Nightshade family (Solanaceae)
Description: This native perennial plant is 1½–2½' tall, branching frequently. The stems are usually round and covered with white hairs. The alternate leaves are whitish or yellowish green, and up to 4" long and 3" across. They are cordate or broadly lanceolate, with a well-rounded base. The leaf margins are horizontally wavy and irregular, and often undulate vertically as well. Both the leaves and their petioles are covered with fine white hairs, and have a rather soft texture. These hairs are sometimes glandular. A single drooping flower appears at the juncture of two divergent stems. It is up to ¾" across, and consists of a spreading tubular corolla that is pale yellow and divided into 5 very shallow lobes. There are 5 brownish purple splotches near the base of the corolla and 5 prominent dull yellow anthers. The pedicels of the flowers exceed 1/5" when fully developed, while the calyx has triangular teeth; they are both covered with fine white hairs. Later, the flowers are replaced by heart-shaped husks that are up to ¾" long, each containing a single fruit. The husk of the fruit is initially green, but later turns brown, and is indented at the base. The spherical fruit is about ½" across and becomes yellow when mature. It contains numerous light brown seeds that are elliptical and granular. On a typical mature plant during the summer, there are several buds, flowers, and husked fruit in all stages of development. The blooming period occurs during the summer and lasts about 2 months. The root system consists of deep fleshy rhizomes, which spread the plant vegetatively.
Cultivation: The preference is full or partial sun, and slightly moist to dry conditions. The soil can contain substantial portions of loam, sand, or gravel. This plant often thrives in sterile soil, or disturbed areas with rich soil, because this reduces competition from taller, more aggressive plants. It is fairly drought tolerant.
Range & Habitat: Clammy Ground Cherry occurs throughout most of Illinois, except some of the south-central and north-central counties (see Distribution Map). It can be found occasionally in mesic to dry black soil prairies, especially in disturbed areas. This plant also occurs in openings of rocky or sandy upland forests, sand prairies, abandoned fields and pastures, areas along roadsides and railroads, and various waste areas.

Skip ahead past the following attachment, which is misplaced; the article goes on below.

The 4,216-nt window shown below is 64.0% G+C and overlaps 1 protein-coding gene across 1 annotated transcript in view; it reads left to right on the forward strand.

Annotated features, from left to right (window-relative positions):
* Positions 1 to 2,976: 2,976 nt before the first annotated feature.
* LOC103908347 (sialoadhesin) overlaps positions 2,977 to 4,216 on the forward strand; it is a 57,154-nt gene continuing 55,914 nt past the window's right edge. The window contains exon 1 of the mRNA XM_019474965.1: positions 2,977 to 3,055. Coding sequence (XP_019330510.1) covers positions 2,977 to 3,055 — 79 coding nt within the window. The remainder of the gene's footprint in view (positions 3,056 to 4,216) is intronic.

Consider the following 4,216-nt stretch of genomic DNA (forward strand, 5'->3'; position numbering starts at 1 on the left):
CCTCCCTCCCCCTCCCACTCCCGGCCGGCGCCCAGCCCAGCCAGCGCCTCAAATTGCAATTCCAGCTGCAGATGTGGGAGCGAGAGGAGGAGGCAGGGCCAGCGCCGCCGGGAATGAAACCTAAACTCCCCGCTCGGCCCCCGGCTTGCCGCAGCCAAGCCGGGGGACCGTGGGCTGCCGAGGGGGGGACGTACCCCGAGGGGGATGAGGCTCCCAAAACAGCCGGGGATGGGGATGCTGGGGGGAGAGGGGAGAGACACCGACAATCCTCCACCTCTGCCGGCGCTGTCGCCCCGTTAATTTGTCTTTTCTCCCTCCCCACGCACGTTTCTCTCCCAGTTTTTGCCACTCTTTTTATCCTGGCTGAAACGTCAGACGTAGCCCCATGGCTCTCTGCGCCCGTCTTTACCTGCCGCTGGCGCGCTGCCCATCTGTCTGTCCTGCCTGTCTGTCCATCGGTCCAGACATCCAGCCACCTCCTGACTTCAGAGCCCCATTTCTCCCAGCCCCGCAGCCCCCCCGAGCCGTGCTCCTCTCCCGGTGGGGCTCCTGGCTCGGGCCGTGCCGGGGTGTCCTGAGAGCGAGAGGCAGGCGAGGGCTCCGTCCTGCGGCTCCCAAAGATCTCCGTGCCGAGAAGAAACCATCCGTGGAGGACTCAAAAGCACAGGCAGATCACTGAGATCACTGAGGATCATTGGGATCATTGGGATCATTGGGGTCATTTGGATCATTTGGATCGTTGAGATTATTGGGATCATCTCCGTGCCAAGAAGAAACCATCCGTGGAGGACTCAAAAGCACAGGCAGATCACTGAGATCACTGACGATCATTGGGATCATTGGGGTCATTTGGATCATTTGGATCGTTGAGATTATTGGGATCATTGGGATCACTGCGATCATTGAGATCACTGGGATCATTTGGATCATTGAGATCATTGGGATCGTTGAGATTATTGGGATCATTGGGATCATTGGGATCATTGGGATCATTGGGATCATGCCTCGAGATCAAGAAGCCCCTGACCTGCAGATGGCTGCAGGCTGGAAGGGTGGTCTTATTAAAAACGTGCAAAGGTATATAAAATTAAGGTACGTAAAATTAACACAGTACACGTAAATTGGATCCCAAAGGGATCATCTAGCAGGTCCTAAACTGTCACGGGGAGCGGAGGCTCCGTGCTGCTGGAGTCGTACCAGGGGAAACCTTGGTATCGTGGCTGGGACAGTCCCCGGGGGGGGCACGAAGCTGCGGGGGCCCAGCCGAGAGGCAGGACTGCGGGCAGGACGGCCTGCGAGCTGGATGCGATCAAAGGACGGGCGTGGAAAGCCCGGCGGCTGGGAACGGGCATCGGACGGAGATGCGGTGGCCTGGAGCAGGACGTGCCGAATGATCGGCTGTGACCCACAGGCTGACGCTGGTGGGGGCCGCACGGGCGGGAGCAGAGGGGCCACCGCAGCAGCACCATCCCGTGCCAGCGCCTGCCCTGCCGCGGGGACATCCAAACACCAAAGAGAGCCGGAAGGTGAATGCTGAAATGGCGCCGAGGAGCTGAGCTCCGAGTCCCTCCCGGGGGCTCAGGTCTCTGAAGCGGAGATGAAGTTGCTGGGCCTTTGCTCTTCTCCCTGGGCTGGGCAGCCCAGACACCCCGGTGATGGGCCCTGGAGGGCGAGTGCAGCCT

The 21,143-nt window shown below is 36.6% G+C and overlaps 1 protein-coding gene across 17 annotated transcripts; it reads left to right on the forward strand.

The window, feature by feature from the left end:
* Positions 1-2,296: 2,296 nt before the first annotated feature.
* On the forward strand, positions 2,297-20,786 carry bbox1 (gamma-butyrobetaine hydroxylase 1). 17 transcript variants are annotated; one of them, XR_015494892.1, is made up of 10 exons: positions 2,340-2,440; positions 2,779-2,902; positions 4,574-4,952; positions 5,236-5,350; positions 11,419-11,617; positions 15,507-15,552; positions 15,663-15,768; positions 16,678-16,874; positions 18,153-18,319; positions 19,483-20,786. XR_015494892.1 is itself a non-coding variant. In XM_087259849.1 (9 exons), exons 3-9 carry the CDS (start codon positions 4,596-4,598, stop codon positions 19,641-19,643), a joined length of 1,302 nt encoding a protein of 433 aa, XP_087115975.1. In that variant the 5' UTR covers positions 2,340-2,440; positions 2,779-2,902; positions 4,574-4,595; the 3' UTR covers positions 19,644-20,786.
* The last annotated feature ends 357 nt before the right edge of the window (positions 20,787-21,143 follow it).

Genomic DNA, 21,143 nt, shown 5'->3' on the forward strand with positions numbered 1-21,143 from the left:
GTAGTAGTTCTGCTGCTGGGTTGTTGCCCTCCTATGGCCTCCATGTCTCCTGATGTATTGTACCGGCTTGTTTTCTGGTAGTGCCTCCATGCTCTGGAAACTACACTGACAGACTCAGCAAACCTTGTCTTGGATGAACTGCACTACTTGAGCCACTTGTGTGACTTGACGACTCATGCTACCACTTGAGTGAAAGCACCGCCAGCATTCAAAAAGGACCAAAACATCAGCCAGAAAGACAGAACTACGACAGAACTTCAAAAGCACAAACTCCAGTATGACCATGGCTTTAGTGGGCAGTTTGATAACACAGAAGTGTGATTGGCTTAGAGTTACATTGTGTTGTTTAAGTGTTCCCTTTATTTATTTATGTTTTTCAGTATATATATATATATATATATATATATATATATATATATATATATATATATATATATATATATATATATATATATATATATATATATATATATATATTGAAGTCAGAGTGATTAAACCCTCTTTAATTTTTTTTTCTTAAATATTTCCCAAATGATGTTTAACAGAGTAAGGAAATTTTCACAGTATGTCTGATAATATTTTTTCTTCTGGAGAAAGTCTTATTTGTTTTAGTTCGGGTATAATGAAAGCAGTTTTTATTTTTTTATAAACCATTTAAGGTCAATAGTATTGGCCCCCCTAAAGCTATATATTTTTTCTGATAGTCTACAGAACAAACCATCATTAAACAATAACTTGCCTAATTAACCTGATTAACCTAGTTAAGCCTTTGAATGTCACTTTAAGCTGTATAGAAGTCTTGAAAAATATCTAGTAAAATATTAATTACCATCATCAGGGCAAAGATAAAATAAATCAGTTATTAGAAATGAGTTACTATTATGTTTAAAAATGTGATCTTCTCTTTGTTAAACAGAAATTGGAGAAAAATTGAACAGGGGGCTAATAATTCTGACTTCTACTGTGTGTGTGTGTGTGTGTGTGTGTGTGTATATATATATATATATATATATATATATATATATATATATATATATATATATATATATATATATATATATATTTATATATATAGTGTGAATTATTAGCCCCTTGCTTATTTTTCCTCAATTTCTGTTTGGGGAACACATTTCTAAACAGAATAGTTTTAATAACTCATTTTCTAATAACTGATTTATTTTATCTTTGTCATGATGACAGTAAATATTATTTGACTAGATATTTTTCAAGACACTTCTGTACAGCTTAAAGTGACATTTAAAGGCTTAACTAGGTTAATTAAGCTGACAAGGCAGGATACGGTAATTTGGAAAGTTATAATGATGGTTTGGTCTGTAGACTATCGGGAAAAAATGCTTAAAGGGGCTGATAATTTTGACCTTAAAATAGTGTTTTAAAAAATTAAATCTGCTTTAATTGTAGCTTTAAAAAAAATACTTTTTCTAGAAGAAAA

Faunal Associations: Short-tongued bees collect pollen or suck nectar at the flowers. This includes the Plasterer bees Colletes latitarsis and Colletes willistoni, and some Halictine and Panurgine bees. The caterpillars of the moth Heliothis subflexus (Subflexus Straw) eat the fruit of this plant, while other insects feed on or suck juices from the foliage, including Paratrioza cockerellii (Potato Psyllid), Macrosiphum euphorbiae (Potato Aphid), and Lema trilineata (Leaf Beetle sp.). Mammalian herbivores usually don't eat this plant because the poisonous leaves and unripe fruit contain significant amounts of solanum. There has been cases of cattle being poisoned by this species and other ground cherries. Various upland gamebirds and small mammals eat the mature fruit and help to distribute the seeds, including the Bobwhite Quail, Ring-Necked Pheasant, Wild Turkey, Eastern Striped Skunk, and White-Footed Mouse
Photographic Location: The above photographs were taken at the edge of a prairie remnant near a cultivated field in Champaign County, Illinois. This prairie remnant occurred along a railroad.
Comments: This plant has a very different appearance from Physalis subglabrata (Smooth Ground Cherry). The most striking features of Clammy Ground Cherry are the abundance of fine white hairs on the foliage and the irregular shape of the rather large leaves. Different varieties of this species have been described. It is probably one of the two most common ground cherries in Illinois, preferring areas that are sunny and on the dry side. The mature yellow fruit is edible to humans.